Macroscopic dislocation modelling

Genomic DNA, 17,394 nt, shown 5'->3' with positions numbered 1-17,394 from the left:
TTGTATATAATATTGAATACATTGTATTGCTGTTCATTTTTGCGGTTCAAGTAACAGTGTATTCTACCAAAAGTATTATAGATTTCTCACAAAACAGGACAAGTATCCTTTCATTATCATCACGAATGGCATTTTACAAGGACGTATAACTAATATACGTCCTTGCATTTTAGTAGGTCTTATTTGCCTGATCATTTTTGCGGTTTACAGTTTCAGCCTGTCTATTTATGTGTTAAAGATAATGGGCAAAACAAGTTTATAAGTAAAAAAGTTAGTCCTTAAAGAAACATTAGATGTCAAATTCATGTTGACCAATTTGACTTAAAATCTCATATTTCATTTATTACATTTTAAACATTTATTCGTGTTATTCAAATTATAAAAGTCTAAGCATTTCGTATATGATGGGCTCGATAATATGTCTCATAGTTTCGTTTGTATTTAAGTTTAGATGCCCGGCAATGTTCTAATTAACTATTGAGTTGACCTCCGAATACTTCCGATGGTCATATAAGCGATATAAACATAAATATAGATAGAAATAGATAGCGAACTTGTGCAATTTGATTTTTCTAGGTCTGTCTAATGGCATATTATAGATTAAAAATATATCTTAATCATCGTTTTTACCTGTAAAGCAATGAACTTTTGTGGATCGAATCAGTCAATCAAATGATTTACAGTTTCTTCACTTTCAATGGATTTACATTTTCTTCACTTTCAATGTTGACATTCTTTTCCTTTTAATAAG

Work-hardened metals typically possess large numbers of dislocations in complex three-dimensional configurations about which little is known theoretically. Here these large numbers of dislocations are accounted for by means of a dislocation density tensor, which is obtained by applying an averaging process to families of discrete dislocations. Some simple continuous distributions are examined and an analogy is drawn with solenoids in electromagnetism before the question of the equilibrium of dislocation configurations is studied. It is then proved that the only finite, simply-connected distribution of dislocations in equilibrium in the absence of applied stresses are ones in which all components of stress vanish everywhere. Some examples of these zero stress everywhere (ZSE) distributions are then given, and the concept of 'plastic distortion' is used to facilitate their interpretation as rotations of the crystal lattice. Plastic distortion can also be understood as a distribution of infinitesimal dislocation loops ('Kroupa loops'), and this idea is used in Chapter 4 to investigate the dislocation distributions which correspond to elastic inclusions. The evolution, under an applied stress, of some simple ZSEs is analysed, and the idea of 'polarisation' is introduced, again in analogy with electromagnetism. Finally, a mechanism is conjectured for the onset of plastic flow.